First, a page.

Sunday, January 15, 2012

Remembering My Flag Lieutenant Days with Admiral Narpati Datta

An aide-de-camp is a personal assistant, secretary, foremost personal aide or adjutant to a person of high rank, usually a senior military officer or a head of state. In the navy, this appointment is referred to as ‘Flag Lieutenant’. Young Lieutenants are appointed as ‘Flag Lieutenant’ to the Chief of Naval Staff, the Commander – in – Chief and the Fleet Commanders. Closeness to authority, glamour and the excellent exposure the job offers, makes it a very attractive and sought after appointment. Many young lieutenants aspire to become ‘Flags’ to an Admiral hoping they themselves would become one at a later date.

It was summer of 1973 and I was serving on board the Cadet Training Ship INS Tir as the Cadets Divisional Officer (CDO) to the first batch of Bangladeshi cadets. One fine morning I was told to proceed to the Fleet Office to be interviewed by Rear Admiral Narpati Datta – The Flag Officer Commanding Western Fleet (FOCWF) – for appointment as Flag Lieutenant. A month later I received my appointment to INS Mysore the Flag Ship as Flags to FOCWF .I joined the ship in Chennai in the month of June 1973.

A Flag Lieutenant has a number of responsibilities to discharge and all of them revolve essentially around the admiral. ‘Flags’ makes all appointments for the admiral, accompanies him to all meetings, seminars, other official functions, ships’ sorties, and out station visits, manages his retinue of cooks, stewards, boat crew, coxswain as well as his household staff of dhobi, gardeners and chauffeur and coordinates receptions, cocktails and dinners etc. Essentially Flags is an admiral’s ‘Man Friday’ in uniform. From the time the Admiral gets up, the Flags is on call till he retires at night. In this niche job role, the Flags and the Admiral get very close and in a matter of time a special bond develops between the two, which is unique.

So over a period of 16 months as Flags, I developed a relationship which bordered on reverence, hero worship and total loyalty to the ‘old man’. During this period I went through a cocktail of emotions - excitement, enjoyment, exasperation, tiredness, stress and in the end I felt a deep sense of satisfaction. The job had its highs and lows, comic interludes, mad moments in addition to an urge to run away from it all. Eventually, I ended up the gainer, absorbing all the experiences and the learning that came along with them. I was too young and inexperienced to have observed anything at the tactical or strategic level – my recollections were mainly related to – my day to day life as a Flags.

I decided to capture these experiences and moments which were unique not only to that time and age but also to the Navy as it was then. Naturally all my recollection is related to my association with the Admiral – on one hand a 24 year old rookie naval officer and on the other, a very successful old sea dog.

As Fleet Commander
The admiral came to the fleet with rich and varied experience; having served in important and critical appointments in Naval Head Quarters, diplomatic missions abroad and having been in command of ships at sea. He looked very handsome with the broad forehead of a thinker, which he was. He was a man of few words, very polite, slightly shy and reserved. He was very polished, sophisticated and carried himself with a lot dignity. He enjoyed playing golf, sailing and playing tennis regularly till his shoulder would get dislocated – which happened quite often. He loved sports. A well travelled man; he had a well developed taste for good food and good living. He dressed nattily and surrounded himself with many ‘objects d’ art’.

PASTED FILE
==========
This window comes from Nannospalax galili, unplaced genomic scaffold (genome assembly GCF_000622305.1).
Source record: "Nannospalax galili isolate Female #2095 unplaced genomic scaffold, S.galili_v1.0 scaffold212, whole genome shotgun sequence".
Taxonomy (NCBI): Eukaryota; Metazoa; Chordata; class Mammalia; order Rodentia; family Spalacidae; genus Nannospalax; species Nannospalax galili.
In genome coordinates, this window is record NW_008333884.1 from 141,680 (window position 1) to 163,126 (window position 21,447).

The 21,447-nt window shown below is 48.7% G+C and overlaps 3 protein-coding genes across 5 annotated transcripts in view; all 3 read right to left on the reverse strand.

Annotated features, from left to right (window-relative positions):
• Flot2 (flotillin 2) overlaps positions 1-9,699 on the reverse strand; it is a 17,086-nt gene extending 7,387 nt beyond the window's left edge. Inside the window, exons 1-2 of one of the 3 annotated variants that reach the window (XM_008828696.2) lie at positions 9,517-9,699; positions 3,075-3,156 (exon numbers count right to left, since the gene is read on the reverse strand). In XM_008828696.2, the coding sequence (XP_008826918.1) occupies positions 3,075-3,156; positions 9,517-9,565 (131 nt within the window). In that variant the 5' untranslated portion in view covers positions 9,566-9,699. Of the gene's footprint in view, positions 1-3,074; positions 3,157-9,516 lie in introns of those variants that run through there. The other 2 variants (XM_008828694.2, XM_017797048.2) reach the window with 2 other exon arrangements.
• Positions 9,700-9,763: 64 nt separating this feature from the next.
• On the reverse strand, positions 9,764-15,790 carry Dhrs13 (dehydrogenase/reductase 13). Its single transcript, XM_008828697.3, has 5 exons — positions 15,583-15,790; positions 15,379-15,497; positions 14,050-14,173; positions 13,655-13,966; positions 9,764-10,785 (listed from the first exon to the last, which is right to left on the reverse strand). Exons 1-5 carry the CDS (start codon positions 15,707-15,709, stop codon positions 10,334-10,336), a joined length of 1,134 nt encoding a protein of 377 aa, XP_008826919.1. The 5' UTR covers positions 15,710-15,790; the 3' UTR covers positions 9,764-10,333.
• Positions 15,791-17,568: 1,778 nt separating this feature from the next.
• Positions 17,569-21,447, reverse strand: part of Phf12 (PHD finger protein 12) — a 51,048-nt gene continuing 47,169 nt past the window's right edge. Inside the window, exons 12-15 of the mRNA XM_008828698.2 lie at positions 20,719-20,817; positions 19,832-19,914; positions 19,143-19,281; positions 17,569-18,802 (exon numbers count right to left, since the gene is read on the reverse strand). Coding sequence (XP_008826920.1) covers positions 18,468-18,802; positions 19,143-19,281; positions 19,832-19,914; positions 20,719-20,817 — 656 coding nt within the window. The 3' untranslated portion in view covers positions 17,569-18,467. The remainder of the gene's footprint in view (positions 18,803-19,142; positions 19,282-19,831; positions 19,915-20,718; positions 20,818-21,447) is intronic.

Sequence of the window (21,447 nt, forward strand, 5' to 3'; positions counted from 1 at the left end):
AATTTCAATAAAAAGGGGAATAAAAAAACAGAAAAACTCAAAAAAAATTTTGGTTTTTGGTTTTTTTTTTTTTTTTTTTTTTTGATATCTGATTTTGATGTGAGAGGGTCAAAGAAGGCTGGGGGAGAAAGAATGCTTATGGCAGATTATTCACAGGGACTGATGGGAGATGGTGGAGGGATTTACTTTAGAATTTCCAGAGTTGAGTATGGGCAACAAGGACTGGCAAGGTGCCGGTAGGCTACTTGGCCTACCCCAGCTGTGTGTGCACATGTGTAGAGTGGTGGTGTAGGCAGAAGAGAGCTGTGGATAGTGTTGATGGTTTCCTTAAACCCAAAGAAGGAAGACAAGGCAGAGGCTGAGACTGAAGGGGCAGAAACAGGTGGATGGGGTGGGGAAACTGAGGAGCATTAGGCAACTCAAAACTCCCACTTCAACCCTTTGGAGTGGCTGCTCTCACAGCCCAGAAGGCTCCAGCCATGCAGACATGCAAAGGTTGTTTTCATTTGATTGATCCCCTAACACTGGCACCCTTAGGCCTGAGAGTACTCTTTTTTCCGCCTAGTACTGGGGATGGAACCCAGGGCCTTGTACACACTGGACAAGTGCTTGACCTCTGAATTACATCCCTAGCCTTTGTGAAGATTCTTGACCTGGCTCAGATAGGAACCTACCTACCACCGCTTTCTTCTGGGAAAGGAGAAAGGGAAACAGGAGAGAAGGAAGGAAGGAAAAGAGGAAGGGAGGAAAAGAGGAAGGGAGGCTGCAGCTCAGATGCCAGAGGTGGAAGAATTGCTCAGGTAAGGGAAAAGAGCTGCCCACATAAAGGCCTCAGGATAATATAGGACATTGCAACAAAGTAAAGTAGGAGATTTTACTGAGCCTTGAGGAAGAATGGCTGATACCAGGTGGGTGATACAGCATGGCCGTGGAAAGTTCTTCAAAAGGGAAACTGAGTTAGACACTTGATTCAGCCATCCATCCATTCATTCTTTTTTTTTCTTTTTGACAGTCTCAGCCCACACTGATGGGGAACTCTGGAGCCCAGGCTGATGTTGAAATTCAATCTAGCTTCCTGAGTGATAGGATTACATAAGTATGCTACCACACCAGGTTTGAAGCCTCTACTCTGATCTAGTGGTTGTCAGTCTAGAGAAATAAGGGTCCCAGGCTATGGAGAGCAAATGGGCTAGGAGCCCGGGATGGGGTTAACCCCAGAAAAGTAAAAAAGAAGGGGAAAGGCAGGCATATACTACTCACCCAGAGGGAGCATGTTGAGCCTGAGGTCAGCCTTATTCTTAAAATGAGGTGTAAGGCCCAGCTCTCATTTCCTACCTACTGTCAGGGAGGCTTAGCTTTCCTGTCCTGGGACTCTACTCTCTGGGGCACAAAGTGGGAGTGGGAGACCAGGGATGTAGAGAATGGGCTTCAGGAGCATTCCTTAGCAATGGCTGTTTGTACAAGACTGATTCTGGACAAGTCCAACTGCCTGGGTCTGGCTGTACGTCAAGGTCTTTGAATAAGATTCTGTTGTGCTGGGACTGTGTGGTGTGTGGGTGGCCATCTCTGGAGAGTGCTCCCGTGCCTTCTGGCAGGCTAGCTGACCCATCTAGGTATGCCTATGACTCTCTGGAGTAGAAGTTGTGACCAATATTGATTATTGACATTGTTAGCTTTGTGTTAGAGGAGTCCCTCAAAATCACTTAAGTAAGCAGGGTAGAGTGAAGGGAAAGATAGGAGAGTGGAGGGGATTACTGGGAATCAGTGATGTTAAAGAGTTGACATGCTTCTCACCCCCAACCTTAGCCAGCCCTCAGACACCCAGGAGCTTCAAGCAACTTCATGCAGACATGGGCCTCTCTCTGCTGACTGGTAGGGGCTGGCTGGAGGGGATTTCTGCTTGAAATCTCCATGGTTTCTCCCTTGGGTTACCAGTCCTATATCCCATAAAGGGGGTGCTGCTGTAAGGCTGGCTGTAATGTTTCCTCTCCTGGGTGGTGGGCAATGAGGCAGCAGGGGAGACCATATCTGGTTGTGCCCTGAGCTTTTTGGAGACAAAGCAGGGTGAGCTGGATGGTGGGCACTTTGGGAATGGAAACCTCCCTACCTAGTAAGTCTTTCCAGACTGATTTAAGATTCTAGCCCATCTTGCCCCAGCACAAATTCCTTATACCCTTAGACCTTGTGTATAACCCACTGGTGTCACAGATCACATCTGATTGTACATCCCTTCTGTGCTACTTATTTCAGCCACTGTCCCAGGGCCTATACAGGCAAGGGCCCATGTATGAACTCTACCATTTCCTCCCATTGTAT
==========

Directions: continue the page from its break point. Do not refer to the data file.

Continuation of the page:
When I joined him, the Fleet Operations Officer told me, “Flags, you will have a wonderful time with him, he can’t even hurt a fly”. A Fleet Commander’s job is probably the most demanding, challenging and accountable job in the navy – the pressures and expectations of the job is so high, it takes a toll on all who hold the office. All incumbents deviate temporarily from their set pattern of behavior and exhibit traits which occur only when faced with high risk and high profile jobs. Narpati Datta was no exception to this strange phenomenon.

  After a good lunch I was relaxing on the Quarter Deck of Mysore when the Fleet Gunnery Officer, Lt Cdr Keki Pestonji came and informed me that I would be accompanying the admiral for a ‘Cadet Class’ Dinghy race as his crew. My very first outing with the admiral was to the famous and elite ‘Royal Madras Yacht Club’ Chennai- It was the first sailing Club in the South of India. It was founded in 1911 by the then Chairman of the Madras Port Trust – Mr. Francis Spring, in what was called the Timber Pond area of the Madras harbor. Sailing is a very complicated sport and requires adequate practice before one attempts to enter a race. I had no clue of sailing and had never sailed. No amount of pleading had any effect on Keki and the dye was cast. Keki was a big bully and continued further with his third degree torture. He issued a stern warning, “At no cost should the admiral get to know that you are a rookie”. I felt ‘keel hauling’ would have been a safer option than crewing for the admiral.

The race started and we were blessed with good and fair winds behind us. In a short time we sailed through the first two legs with comparative ease. While making a turn, the admiral gave me a series of instructions which I could not follow and as a result we almost capsized. In the ensuing fright and confusion, I lost the card on which the details of the course were marked. Consequently the admiral had difficulty in identifying the marker buoys – one thing lead to another and we ended up last in the race. The journey back to the ship in the car was filled with an ominous silence. What a way to start my innings as a flags!